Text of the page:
Property Taxes, Property Taxes, Property Taxes
Everyone in the Capitol is talking about property taxes, leading to a sense of urgency to finally address rising property taxes. While in previous years budget caps have been the primary means of attempting to control rising property taxes, legislators this year appear to be focusing on more targeted means of bringing down property taxes. Last week I mentioned potential legislation to expand the circuit breaker program to all owner-occupied property by leveraging sales taxes to buy down property taxes on owner-occupied properties, as well as efforts to increase and index the homeowner’s exemption. There now is a third proposal being floated: buy down school supplemental levies and bonds.
A group of house members, including Speaker Mike Moyle and Revenue and Taxation Committee Chairman Jason Monks, have convened a group of stakeholders, including the Idaho Association of Counties (IAC), to develop a framework to leverage 4.5% of annual sales tax collections, as well as other potential ongoing revenue sources to provide up to $200 million in annual funding to school districts. The funding would be applied to school bonds and levies. Under the concept, funds would be allocated to school districts, regardless of whether they have bonds or supplemental levies, based on each district’s average daily attendance (ADA). School districts would first apply the revenues to make annual bond payments, reducing the amount levied by the newly provided state funds. If state funds exceed the amount levied for bonds, or the district does not have bonds, the funds would next be applied to supplemental levies. If there are funds left after buying down a district’s bonds and levies, or if the district does not have bonds or levies, the district would be required to set the funds aside to make school facility improvements.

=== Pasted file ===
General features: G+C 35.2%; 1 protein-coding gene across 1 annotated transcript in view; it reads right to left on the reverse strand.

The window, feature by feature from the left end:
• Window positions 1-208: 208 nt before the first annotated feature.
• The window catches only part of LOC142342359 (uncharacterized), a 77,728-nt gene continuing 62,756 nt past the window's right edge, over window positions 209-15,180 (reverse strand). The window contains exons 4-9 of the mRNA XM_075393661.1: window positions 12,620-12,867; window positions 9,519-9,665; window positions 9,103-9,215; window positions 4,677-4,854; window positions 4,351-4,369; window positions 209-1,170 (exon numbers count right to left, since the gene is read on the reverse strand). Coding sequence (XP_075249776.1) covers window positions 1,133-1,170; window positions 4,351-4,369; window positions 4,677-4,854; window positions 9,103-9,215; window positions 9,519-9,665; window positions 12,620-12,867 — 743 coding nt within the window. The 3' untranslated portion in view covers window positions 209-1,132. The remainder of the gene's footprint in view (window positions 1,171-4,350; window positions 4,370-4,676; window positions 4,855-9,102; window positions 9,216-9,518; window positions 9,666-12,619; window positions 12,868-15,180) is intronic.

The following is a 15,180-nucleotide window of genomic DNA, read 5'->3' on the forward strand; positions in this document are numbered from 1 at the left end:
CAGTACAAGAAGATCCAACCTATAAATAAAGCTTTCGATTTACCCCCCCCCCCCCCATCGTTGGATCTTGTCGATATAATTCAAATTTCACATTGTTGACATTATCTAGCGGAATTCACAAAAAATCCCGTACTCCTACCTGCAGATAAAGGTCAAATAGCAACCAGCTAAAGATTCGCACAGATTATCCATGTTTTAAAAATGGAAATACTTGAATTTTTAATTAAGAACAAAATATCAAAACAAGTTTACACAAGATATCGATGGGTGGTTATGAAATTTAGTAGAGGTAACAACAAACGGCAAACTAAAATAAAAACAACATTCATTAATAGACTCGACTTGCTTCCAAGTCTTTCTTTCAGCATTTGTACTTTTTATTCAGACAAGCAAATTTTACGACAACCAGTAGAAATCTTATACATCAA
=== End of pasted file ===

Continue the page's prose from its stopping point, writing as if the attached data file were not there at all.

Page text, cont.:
In addition to buying down school bonds and levies, the concept would also increase the limitations on the circuit breaker imposed by House Bill 389 (2020), raise the homeowner’s exemption to an amount yet to be determined, and eliminate the March and August election dates. If advanced, and if the legislature can identify $200 million in ongoing state funds to buy down school bonds and levies, statewide property tax collections would decrease by up to 10%. Buying down school bonds and levies would also relieve pressure on other local governments, like counties and cities, that rely on property taxes to fund essential local government services.
While nothing has been drafted, IAC is at the table and will be relied upon to provide a fiscal analysis of the impact of the proposed bill on taxpayers. We have also been assured that there will be no push to further restrict or cap county property tax budget growth. As part of the discussions, we hope to also try to find a fix to the vexing problem of using a preliminary levy rate to determine new construction budget capacity. We hope to share more information with the membership at next week’s IAC Midwinter Legislative Conference. I hope to see everyone there. Online registration for the conference is open until midnight on Wednesday, January 25. After that, registration will only be available on site. Reserve your spot at the conference here.